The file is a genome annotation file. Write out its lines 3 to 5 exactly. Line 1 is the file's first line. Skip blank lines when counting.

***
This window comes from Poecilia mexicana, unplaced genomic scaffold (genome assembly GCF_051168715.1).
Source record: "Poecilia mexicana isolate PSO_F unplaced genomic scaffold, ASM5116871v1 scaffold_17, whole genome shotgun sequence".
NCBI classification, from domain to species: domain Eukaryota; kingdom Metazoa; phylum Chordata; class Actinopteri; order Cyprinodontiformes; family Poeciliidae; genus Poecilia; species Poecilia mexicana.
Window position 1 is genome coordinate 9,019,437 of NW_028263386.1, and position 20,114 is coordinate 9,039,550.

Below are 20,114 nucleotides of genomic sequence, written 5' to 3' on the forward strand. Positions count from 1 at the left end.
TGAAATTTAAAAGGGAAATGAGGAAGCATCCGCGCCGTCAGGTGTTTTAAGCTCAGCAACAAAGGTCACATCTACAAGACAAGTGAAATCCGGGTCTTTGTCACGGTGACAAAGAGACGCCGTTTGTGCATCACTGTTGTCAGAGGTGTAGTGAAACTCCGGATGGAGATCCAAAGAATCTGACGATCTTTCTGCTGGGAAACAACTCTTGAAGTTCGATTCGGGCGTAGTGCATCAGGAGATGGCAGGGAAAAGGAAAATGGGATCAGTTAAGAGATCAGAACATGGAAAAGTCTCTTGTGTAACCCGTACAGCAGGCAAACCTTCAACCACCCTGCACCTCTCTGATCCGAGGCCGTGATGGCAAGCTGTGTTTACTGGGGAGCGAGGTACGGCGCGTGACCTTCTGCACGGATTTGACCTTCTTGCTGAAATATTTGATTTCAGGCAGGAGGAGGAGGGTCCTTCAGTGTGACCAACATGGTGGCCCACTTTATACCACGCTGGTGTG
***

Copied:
NCBI classification, from domain to species: domain Eukaryota; kingdom Metazoa; phylum Chordata; class Actinopteri; order Cyprinodontiformes; family Poeciliidae; genus Poecilia; species Poecilia mexicana.
Window position 1 is genome coordinate 9,019,437 of NW_028263386.1, and position 20,114 is coordinate 9,039,550.

Below are 20,114 nucleotides of genomic sequence, written 5' to 3' on the forward strand. Positions count from 1 at the left end.